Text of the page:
TUNE Footwear Penny V2
The TUNEfootwear Penny V2 is the latest shoe in TUNE’s line of lifestyle minimalist shoes. It features a wide toebox, flexible lightweight sole, and preppy looks. It replaces the original Penny (Reviewed here about two years back) with an updated and refined styling.
If you are looking for the benefits of minimalist shoes for wear at the office then check out the Penny V2!
About the TUNE Penny
What TUNEfootwear Says:
These casual loafers blend the classic style of traditional men’s footwear with the comfort and gait-humanizing benefits of a barefoot shoe.
All styles of TUNEfootwear focus on three essential features needed to make for a truly healthy barefoot loafer. Each pair has a wide FIT in the toe box, a FLAT sole, and a FLEXIBLE base in an effort to help promote a natural gait and allow your foot to function, flex and feel the ground as if it were bare.
Gentlemen, we invite you to step in-TUNE with the TUNE's second edition of it's most popular style.
Weight — 7.5 oz (6.9 oz without the removable insole) in a Mens size 9.5
Stack Height — 13mm (8mm outsole + 5mm removable insole)
Sizing — According to TUNEfootwear, they run small in size. It is suggested that you order their “V2" products a half size larger than your traditional loafers to ensure a healthy fit. I normally wear a US 9 and Euro 41, so a 9.5 was a great fit for me.
Barefoot Rating — The Penny V2 is great for all casual minimalist wearers for everyday wear between runs. Good flexibility and ground feel with and without the removable insole. Comfortable, even when worn barefoot.
- Very flexible
- Nice combination of full grain, pebbled, and new buck leather
- Wide toebox
- Removable insole allows for adjustment in size and groundfeel
- Elastic loafer strap provides comfort and security
- You can actually run with these!
- A little too much foot volume with the insole removed
Here's a look at the Tune Penny:
The Penny V2 from TUNEfootwear has a multi-textured, anatomically-inspired sole that has circle pods where your toes would land, an swirl around the ball of the foot, and some traction bits in between. Overall, the sole has a very expressive and organic look to the treading.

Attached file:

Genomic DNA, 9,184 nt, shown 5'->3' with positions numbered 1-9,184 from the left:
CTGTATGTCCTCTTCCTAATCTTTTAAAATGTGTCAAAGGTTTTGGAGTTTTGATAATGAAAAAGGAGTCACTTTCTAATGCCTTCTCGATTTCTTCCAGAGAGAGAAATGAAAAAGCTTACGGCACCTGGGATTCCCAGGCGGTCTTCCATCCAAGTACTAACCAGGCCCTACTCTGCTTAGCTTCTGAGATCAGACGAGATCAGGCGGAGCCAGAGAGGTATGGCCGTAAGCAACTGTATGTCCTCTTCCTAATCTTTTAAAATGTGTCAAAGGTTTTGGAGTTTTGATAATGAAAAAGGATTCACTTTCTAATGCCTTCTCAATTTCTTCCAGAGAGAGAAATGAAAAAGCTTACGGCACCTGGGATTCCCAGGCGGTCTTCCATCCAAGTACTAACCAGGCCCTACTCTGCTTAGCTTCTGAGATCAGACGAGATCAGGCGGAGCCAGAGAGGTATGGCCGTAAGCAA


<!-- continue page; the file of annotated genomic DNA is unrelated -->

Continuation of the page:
If you are used to normal loafers, you will be amazed at how light and flexible a casual shoe can be! You can easily roll the shoe into a ball and they are as light as standard minimalist running shoes.
Compared to other minimalist lifestyle shoes (more on that later), this sole is actually more flexible than comparable shoes in the market and will allow for your foot to flex and move naturally throughout the day. Small details of your daily life can be felt through the sole, especially when you take out the 5mm insole.
Textures on the floor of the subway, small changes in office carpet material, the ground feel is on par with a pair of Bikila’s or similar minimalist shoes. The Penny V2 does not have the thinnest sole among lifestyle minimalist shoes, but its sole is a good compromise between flexibility, ground feel, and comfort.
The rubber has a whisper of softness to the touch and provides a fair amount of grip in wintery conditions. The sole also has the slightest hint of a toe spring to keep small puddles out at the point around the toes where the sole is at its thinnest.
Fit and Materials
The Penny V2 has a preppy look and nice full grain leather throughout its construction. It’s a very nice looking shoe and the leather is soft straight out of the box and will soften up as you wear them more.
In the leather world, full grain leather refers to hides that have not been sanded, buffed, or snuffed (as opposed to top-grain or “corrected” leather) to remove imperfections on the surface of the hide. The natural grain of the hide remains, allowing the maximum fiber strength, breathability, and durability. Among all leather types, full-grain is considered the best and most durable.
New buck (or Nubuck) leather has been sanded or buffed on the grain side to create a more velvety surface. This leather is very soft to the touch and scratches more easily than full grain leather.
Full grain is used in the outside of the Penny V2 and the new buck leather is used for the interior, maximizing durability and comfort.